streamlines = Streamlines(streamlines_generator)

# Prepare the display objects.
color = cmap.line_colors(streamlines)

if have_fury:
    streamlines_actor = actor.line(streamlines, cmap.line_colors(streamlines))

    # Create the 3D display.
    r = window.Renderer()

    # Save still images for this static example. Or for interactivity use
    window.record(r, n_frames=1, out_path='deterministic.png', size=(800, 800))
    if interactive:

Corpus Callosum Deterministic

We’ve created a deterministic set of streamlines, so called because if you repeat the fiber tracking (keeping all the inputs the same) you will get exactly the same set of streamlines. We can save the streamlines as a Trackvis file so it can be loaded into other software for visualization or further analysis.

from import save_trk
save_trk("CSA_detr.trk", streamlines, affine,

Next let’s try some probabilistic fiber tracking. For this, we’ll be using the Constrained Spherical Deconvolution (CSD) Model. This model represents each voxel in the data set as a collection of small white matter fibers with different orientations. The density of fibers along each orientation is known as the Fiber Orientation Distribution (FOD). In order to perform probabilistic fiber tracking, we pick a fiber from the FOD at random at each new location along the streamline. Note: one could use this model to perform deterministic fiber tracking by always tracking along the directions that have the most fibers.

Let’s begin probabilistic fiber tracking by fitting the data to the CSD model.

from dipy.reconst.csdeconv import (ConstrainedSphericalDeconvModel,

response, ratio = auto_response(gtab, data, roi_radius=10, fa_thr=0.7)
csd_model = ConstrainedSphericalDeconvModel(gtab, response, sh_order=6)
csd_fit =, mask=white_matter)

Next we’ll need to make a ProbabilisticDirectionGetter. Because the CSD model represents the FOD using the spherical harmonic basis, we can use the from_shcoeff method to create the direction getter. This direction getter will randomly sample directions from the FOD each time the tracking algorithm needs to take another step.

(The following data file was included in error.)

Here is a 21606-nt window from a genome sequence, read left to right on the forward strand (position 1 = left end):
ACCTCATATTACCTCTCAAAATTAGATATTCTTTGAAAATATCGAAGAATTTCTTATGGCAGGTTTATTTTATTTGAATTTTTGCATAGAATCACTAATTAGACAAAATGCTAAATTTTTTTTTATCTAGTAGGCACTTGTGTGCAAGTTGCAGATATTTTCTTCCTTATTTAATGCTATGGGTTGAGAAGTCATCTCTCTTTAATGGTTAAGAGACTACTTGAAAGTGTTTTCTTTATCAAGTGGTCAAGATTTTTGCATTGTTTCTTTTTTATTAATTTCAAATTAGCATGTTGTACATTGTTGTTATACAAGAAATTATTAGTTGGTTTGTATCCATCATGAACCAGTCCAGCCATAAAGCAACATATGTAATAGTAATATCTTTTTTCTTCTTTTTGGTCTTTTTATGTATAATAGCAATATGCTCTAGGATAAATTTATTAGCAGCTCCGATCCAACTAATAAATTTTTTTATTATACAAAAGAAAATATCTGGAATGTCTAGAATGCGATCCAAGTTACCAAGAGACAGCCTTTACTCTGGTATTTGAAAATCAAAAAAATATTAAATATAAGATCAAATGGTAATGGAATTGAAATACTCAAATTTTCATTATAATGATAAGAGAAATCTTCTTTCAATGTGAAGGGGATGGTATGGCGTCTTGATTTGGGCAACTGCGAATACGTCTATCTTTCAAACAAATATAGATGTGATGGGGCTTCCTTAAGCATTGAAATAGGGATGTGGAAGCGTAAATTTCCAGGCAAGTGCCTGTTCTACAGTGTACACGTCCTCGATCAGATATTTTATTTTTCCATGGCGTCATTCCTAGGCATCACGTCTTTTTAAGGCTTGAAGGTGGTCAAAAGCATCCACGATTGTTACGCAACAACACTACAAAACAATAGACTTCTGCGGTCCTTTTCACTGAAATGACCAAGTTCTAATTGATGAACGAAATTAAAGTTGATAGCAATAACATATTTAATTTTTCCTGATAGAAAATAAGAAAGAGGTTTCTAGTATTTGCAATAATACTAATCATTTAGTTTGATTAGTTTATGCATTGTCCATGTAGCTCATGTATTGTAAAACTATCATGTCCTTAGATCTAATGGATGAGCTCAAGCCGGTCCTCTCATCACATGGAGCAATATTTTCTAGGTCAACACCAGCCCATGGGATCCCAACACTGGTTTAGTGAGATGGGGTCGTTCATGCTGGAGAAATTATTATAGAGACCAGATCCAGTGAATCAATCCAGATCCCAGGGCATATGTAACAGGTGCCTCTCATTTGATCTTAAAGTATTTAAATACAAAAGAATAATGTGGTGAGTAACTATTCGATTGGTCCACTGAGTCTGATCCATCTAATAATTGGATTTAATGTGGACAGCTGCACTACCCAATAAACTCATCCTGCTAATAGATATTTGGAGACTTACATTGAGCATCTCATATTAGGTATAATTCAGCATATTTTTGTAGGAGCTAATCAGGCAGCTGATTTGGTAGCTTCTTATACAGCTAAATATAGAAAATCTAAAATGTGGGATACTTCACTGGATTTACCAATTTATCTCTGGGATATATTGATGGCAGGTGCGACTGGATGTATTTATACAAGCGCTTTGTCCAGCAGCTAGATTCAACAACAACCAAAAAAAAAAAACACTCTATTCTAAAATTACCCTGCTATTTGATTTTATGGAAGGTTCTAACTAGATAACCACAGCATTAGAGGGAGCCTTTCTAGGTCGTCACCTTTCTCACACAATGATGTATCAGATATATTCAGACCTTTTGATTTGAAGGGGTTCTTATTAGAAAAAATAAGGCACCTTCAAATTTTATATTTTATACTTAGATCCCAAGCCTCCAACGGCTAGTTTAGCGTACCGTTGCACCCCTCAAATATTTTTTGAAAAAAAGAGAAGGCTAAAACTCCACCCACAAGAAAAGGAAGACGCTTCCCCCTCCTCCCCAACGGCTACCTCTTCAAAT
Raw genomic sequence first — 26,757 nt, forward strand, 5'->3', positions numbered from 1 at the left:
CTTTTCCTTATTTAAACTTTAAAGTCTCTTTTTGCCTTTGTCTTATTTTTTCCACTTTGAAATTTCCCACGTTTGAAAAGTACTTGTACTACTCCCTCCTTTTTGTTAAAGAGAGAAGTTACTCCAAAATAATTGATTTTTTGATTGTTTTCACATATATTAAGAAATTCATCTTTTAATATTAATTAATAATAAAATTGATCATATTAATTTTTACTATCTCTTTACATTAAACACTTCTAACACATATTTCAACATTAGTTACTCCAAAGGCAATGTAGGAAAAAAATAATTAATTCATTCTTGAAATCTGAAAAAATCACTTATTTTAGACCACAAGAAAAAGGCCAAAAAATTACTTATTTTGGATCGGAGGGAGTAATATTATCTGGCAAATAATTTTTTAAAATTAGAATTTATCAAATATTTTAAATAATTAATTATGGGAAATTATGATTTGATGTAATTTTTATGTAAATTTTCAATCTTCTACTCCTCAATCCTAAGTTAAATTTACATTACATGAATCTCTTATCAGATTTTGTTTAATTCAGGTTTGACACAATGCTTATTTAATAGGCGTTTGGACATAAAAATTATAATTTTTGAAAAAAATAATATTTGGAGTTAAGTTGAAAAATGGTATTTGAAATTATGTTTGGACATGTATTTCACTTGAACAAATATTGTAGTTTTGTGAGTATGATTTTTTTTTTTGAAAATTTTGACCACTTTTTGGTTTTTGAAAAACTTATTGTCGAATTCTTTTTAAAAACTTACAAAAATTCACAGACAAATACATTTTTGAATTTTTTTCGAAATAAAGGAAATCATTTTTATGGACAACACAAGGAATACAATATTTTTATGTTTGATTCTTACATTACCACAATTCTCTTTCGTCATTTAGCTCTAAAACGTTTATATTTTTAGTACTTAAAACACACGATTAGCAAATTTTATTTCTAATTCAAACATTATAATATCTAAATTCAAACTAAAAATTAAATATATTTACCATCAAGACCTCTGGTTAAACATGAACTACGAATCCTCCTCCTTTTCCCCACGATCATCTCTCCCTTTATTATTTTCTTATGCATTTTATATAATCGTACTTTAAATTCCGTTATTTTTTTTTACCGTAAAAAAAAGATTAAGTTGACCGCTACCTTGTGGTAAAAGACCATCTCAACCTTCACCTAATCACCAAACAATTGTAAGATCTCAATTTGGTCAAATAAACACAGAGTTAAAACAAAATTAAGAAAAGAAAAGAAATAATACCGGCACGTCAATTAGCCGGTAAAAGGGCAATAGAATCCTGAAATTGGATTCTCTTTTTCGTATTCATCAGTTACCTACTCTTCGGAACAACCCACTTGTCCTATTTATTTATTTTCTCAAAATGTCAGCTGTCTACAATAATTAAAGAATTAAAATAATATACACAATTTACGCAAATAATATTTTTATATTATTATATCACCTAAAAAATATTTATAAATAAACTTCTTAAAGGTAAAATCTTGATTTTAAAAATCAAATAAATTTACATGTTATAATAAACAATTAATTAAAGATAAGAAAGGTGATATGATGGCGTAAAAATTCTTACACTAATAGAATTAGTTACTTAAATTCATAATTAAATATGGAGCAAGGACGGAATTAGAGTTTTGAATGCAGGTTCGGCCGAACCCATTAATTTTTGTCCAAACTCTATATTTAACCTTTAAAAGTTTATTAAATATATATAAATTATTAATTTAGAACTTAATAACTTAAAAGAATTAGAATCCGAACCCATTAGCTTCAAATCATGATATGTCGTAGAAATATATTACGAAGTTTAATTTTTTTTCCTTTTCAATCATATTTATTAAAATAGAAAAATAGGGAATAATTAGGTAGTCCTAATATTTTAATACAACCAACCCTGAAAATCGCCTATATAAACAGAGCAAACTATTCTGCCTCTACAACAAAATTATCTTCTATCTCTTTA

from dipy.direction import ProbabilisticDirectionGetter

prob_dg = ProbabilisticDirectionGetter.from_shcoeff(csd_fit.shm_coeff,

As with deterministic tracking, we’ll need to use a tissue classifier to restrict the tracking to the white matter of the brain. One might be tempted to use the GFA of the CSD FODs to build a tissue classifier, however the GFA values of these FODs don’t classify gray matter and white matter well. We will therefore use the GFA from the CSA model which we fit for the first section of this example. Alternatively, one could fit a TensorModel to the data and use the fractional anisotropy (FA) to build a tissue classifier.

classifier = ThresholdTissueClassifier(csa_peaks.gfa, .25)

Next we can pass this direction getter, along with the classifier and seeds, to LocalTracking to get a probabilistic model of the corpus callosum.

streamlines_generator = LocalTracking(prob_dg, classifier, seeds,
                                      affine=np.eye(4), step_size=.5,

# Generate streamlines object.
streamlines = Streamlines(streamlines_generator)

if have_fury:
    streamlines_actor = actor.line(streamlines, cmap.line_colors(streamlines))

    # Create the 3D display.
    r = window.Renderer()

    # Save still images for this static example.
    window.record(r, n_frames=1, out_path='probabilistic.png', size=(800, 800))
    if interactive:

Corpus callosum probabilistic tracking.

save_trk("CSD_prob.trk", streamlines, affine,

Example source code

You can download the full source code of this example. This same script is also included in the dipy source distribution under the doc/examples/ directory.